Early this year I experienced a sexual assault, and as a result I was referred to a trauma specialist. I really didn’t want to go as I already had a counselor I loved, and I didn’t feel like I could benefit from another. Although I didn’t want to go, I felt some pressure from medical professionals to try it. So I went.
I soon found out I was right, it was not what I needed. I went into the first appointment in a bad mood and skeptical; I left feeling much worse. She was a woman in her mid-50s and her office had a bunch of teddy bears. Right away I knew I wasn’t going to get along with her as she started putting labels on me that I did not agree with. She started by asking about the assault and trying to get to know me. Towards the end of the session, she asked, “Have you ever experienced any other trauma in your life?”
I thought about this for a moment and then responded, “No.”
She continued to press and asked, “What about medically?” I was really confused by this; I had always been pretty healthy. Then it clicked.
“Oh, you mean the wheelchair?”
This immediately made me feel gross and misunderstood. Throughout my life, I’ve faced misconceptions about my disability, but I couldn’t believe this was coming from a social work professional. The problem with this question is that it implies a physical disability is something that should be pitied and that needs to be overcome. This kind of thinking is in direct conflict with how I view my disability; it is a part of my identity.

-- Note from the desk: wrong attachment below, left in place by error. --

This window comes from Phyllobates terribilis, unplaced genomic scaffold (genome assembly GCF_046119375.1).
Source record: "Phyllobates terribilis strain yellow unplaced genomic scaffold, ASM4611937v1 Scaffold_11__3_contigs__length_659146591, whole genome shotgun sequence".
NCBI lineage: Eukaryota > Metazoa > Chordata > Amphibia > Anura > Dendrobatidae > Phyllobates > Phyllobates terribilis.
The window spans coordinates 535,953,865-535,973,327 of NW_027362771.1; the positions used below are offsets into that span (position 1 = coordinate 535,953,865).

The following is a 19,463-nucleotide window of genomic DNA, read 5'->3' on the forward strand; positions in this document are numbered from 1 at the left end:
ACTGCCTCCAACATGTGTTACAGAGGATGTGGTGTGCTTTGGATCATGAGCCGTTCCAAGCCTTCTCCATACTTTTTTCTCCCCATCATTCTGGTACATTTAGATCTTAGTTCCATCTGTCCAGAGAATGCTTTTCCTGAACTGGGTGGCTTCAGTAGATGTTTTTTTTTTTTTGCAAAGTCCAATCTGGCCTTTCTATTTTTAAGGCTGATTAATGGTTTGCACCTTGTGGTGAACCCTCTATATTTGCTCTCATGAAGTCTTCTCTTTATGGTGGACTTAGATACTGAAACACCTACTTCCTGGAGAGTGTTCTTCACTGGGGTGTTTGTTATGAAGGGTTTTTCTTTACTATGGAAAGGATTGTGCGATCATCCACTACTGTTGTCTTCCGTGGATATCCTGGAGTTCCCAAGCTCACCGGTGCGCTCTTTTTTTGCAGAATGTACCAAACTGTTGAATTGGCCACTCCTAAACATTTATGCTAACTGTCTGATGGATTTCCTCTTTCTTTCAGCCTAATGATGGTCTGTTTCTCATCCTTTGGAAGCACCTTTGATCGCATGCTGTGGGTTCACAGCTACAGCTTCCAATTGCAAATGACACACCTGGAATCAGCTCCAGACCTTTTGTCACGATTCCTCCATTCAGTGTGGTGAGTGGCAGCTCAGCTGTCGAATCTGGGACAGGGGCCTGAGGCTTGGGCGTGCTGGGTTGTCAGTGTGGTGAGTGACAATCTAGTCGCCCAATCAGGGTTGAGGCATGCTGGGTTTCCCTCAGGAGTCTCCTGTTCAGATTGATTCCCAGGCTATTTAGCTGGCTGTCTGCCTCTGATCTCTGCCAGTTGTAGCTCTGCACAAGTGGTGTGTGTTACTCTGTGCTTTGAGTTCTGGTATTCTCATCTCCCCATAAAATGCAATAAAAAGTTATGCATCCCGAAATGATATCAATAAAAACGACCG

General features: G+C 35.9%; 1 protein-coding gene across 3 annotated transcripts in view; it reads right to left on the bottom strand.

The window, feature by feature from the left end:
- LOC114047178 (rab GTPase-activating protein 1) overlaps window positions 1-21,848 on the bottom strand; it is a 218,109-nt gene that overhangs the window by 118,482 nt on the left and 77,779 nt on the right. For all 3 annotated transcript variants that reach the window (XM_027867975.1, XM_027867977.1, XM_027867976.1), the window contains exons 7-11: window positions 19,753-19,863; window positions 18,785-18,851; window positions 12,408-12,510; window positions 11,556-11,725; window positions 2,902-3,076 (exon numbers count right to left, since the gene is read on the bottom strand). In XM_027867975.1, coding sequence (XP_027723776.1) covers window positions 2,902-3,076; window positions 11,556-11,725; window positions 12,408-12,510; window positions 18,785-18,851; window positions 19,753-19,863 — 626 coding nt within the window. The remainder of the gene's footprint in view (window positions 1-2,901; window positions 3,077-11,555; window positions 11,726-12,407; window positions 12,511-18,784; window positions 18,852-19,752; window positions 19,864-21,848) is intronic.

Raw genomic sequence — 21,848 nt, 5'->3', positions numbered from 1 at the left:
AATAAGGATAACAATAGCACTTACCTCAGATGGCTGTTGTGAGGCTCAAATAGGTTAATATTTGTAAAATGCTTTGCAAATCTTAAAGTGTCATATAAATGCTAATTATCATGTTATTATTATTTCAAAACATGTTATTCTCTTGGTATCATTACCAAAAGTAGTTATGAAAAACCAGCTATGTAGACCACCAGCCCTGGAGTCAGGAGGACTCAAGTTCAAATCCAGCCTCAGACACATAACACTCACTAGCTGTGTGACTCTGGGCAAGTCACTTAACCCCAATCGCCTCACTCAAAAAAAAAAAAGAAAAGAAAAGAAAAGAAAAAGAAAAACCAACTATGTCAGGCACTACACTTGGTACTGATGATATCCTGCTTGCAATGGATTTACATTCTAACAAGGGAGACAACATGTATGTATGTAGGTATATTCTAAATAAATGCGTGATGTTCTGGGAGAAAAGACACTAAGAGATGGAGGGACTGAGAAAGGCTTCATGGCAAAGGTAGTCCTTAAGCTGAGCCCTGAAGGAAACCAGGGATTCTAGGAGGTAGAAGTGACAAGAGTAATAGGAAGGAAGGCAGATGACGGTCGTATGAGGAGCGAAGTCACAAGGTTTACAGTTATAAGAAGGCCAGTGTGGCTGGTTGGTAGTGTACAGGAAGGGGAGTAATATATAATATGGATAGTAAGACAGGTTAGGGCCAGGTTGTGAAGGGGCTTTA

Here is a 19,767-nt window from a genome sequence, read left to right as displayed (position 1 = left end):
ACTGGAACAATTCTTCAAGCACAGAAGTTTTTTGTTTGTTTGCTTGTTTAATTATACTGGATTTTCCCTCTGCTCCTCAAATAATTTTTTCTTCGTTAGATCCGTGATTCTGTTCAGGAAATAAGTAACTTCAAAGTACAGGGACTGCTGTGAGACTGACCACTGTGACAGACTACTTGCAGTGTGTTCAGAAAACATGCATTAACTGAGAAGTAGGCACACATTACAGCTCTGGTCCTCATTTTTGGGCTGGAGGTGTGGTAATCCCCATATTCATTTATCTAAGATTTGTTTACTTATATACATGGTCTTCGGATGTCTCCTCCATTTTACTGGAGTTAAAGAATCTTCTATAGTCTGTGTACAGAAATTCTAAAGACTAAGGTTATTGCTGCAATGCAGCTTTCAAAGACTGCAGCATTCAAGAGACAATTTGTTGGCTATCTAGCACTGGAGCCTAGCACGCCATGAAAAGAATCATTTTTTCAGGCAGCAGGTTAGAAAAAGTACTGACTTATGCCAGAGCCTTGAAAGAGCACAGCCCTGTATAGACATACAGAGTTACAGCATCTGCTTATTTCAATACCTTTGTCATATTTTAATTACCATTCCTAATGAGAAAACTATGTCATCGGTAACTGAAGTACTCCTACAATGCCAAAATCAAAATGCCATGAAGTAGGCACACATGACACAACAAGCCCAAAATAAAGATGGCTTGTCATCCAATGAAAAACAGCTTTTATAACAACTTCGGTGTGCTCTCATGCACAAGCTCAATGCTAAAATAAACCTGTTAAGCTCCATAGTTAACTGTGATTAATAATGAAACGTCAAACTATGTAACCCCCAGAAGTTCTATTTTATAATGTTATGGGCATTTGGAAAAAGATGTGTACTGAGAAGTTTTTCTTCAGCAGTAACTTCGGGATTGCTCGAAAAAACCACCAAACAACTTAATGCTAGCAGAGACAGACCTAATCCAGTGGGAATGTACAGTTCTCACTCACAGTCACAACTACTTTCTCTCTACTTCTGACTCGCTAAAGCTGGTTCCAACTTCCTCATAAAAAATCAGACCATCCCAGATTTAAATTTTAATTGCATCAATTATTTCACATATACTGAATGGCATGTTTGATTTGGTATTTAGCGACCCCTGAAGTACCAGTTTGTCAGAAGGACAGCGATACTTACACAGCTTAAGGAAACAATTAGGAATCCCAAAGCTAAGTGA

I recognize that this is not the case for everyone with a disability. Some people who were injured or became disabled later in life may view their disability as traumatic, or they may experience medical trauma when being treated for their condition. However, I have cerebral palsy. I was born with it and it is all I know. It has always been there and therefore has played a part in making me who I am. It is not my only identifier, but it’s something I’m proud of.
I didn’t think I gave her the idea that being a wheelchair user was a problem for me, but at that moment, I started to question my whole life and felt like I had to explain myself. I told her that I’ve had my disability my whole life and although there have been some hard times, I don’t think any of it could be considered a trauma. I went on to tell her that most of the challenges I have faced come from society and not my medical history itself.
People making these kinds of assumptions about my life is not new. I face it on a regular basis, but I did not expect it in therapy. The appointment was supposed to be a safe place for me to heal, but having to defend who I am made that impossible.